Sunday, November 20, 2011

Microarray vs Proteomics

At this point, I believe we have a consensus:  Quantification data from microarrays doesn't replicate very well at the protein level.  The problem is that we don't seem to have an idea how bad the discrepancy is or why this occurs.
Years ago, Dr. Rich Helm, who runs the Mass Spectrometry Consortium at Virginia Tech said that in bacteria, the correlation is less than 0.20.  So, 1 in 5 observations match between the two in an organism that has 1 chromosome and very limited post-translational modifications?
I throw this out there because I recently participated in a study where we did quantitative proteomics and microarrays on two cell lines from mice.  Our correlation?  0.01.  One in one hundred observations matched between the two.
The ridiculous part?  That the two techniques gave us extremely complementary data.  They pointed at exactly the same pathway, with almost no overlap in proteins.  As we construct this paper, I'm sure that I'll continue to search the literature.  Maybe someone has a good explanation, but I've been doing some reading and I sure haven't come upon one yet.

Thursday, November 10, 2011

Deep Proteome Coverage without Prefractionation

A good friend forwarded me a great paper that I somehow missed from last summer.  "Deep and Highly Sensitive Proteome Coverage by LC-MS/MS without Prefractionation."  This paper is out of Matthias Mann's lab at Max Planck and Suman Thakur is the lead author.
In a nutshell, the paper describes their attempts at using long (up to 2 meter!!!!!) columns to separate and identify complex peptide samples.  If you are thinking 1 million PSI backpressure, you aren't alone.  They build a custom column heater to keep the backpressure down.  And it works.  Holy cow.  In a 480 minute run they cover 68% of the proteins that they found in the multistage fractionation of yeast extract that they did a few years ago.  68% in 480 minutes.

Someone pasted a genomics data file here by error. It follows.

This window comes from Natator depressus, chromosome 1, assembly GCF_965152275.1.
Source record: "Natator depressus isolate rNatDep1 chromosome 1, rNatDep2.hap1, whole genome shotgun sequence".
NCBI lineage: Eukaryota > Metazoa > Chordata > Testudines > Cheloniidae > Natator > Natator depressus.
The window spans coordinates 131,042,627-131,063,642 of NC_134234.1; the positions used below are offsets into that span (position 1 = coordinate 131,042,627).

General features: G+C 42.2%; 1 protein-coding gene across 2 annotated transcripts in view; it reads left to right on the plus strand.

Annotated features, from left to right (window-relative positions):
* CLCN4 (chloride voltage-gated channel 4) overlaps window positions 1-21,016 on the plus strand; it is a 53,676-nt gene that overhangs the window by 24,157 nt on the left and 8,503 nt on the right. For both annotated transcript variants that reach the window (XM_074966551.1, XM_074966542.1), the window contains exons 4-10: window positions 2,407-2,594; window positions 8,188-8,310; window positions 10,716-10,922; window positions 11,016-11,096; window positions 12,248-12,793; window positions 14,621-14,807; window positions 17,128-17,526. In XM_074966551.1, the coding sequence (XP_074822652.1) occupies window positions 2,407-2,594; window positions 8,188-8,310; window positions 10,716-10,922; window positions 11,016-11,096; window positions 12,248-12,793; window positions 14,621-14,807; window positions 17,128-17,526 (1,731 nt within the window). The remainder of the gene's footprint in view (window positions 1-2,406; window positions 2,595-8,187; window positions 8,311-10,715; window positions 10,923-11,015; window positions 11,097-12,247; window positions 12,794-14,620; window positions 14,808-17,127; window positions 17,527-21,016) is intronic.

The kicker here?  Call up your nanospray column manufacturer and ask for a quote on a column even 40cm long!  Lets see if you get as discouraged as I did.  If you know of a company that makes custom columns of this length for less than the price of a Porsche 951, definitely let me know!

Wednesday, November 2, 2011

New job

With considerable mixed feelings, I accepted a new position today.  Although I sincerely loved my lab and my position in it, when a fantastic opportunity falls in your lab, sometimes you need to grab it.  I will be moving from my postdoctoral position in the Drug Mechanism Group to a full Scientist position in Molecular Pathogenesis and Biomarkers.  The position comes with the newest Orbitrap Velos plus ETD, as well as a considerable increase in both responsibility, freedom, and salary.  I'll miss my group but I am extremely excited to move onward